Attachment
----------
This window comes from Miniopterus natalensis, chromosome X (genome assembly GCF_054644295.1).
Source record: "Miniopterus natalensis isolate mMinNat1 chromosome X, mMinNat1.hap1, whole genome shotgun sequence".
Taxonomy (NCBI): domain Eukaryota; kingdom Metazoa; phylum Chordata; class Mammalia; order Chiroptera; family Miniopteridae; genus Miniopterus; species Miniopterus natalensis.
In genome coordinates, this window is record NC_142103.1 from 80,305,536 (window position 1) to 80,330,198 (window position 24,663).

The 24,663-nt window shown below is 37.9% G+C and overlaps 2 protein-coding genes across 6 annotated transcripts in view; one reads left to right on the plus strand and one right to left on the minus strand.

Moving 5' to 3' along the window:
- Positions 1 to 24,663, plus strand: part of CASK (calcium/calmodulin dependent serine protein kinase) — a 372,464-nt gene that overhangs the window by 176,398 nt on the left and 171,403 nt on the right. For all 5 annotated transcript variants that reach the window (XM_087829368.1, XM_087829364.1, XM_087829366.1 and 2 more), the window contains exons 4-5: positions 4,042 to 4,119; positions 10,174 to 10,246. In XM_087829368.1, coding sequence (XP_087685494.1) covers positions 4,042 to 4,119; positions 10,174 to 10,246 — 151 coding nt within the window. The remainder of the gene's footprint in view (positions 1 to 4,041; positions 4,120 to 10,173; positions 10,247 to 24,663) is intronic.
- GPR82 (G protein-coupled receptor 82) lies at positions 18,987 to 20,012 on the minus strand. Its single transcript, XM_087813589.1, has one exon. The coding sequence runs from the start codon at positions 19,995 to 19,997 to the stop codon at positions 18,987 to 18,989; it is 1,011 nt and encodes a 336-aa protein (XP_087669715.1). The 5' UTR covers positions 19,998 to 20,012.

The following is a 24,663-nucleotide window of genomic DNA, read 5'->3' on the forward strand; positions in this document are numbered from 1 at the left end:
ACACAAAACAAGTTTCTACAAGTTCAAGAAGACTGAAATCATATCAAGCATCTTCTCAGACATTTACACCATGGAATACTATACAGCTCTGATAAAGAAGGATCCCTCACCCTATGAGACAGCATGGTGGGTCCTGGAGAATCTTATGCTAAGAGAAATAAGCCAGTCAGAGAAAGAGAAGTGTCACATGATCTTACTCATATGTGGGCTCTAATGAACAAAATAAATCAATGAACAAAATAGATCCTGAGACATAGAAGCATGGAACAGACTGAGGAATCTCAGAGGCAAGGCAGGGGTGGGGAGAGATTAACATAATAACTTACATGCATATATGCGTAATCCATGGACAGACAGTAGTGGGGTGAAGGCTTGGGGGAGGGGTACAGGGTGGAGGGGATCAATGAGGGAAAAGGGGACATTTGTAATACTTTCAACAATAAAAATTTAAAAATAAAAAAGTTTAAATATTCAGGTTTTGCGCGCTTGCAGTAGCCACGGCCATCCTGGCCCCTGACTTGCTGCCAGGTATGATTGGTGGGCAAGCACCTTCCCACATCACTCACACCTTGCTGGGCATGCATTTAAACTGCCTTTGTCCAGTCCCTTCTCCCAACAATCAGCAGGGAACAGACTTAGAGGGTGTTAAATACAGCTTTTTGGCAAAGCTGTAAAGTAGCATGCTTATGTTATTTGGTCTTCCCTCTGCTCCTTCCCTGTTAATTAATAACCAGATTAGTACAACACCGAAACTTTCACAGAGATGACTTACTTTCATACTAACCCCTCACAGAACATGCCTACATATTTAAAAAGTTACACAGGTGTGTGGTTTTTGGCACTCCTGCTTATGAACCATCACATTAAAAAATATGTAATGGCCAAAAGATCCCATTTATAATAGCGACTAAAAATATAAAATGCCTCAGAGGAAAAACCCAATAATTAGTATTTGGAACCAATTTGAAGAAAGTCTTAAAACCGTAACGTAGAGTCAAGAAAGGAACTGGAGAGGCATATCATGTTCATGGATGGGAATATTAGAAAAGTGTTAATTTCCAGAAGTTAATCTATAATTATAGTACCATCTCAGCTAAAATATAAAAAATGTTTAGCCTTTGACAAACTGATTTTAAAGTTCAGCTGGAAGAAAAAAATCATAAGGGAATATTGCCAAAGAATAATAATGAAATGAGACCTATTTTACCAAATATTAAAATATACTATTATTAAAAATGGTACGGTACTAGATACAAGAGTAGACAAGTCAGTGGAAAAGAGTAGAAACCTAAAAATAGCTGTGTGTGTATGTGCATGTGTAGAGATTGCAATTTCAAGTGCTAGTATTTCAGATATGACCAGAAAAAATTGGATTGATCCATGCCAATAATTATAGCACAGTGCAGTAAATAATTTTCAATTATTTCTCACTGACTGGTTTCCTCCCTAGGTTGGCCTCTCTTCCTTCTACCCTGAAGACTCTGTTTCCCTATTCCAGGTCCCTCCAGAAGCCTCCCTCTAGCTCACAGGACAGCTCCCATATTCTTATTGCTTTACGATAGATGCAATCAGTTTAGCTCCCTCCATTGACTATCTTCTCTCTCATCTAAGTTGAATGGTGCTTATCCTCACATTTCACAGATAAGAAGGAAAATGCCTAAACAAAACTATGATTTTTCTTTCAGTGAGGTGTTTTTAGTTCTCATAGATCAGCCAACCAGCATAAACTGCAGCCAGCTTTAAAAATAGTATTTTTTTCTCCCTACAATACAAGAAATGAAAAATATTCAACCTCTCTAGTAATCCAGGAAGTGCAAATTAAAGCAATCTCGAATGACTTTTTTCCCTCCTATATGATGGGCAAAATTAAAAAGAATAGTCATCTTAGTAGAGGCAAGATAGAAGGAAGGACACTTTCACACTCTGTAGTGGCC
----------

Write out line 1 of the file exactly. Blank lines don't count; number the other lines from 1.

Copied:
This window comes from Miniopterus natalensis, chromosome X (genome assembly GCF_054644295.1).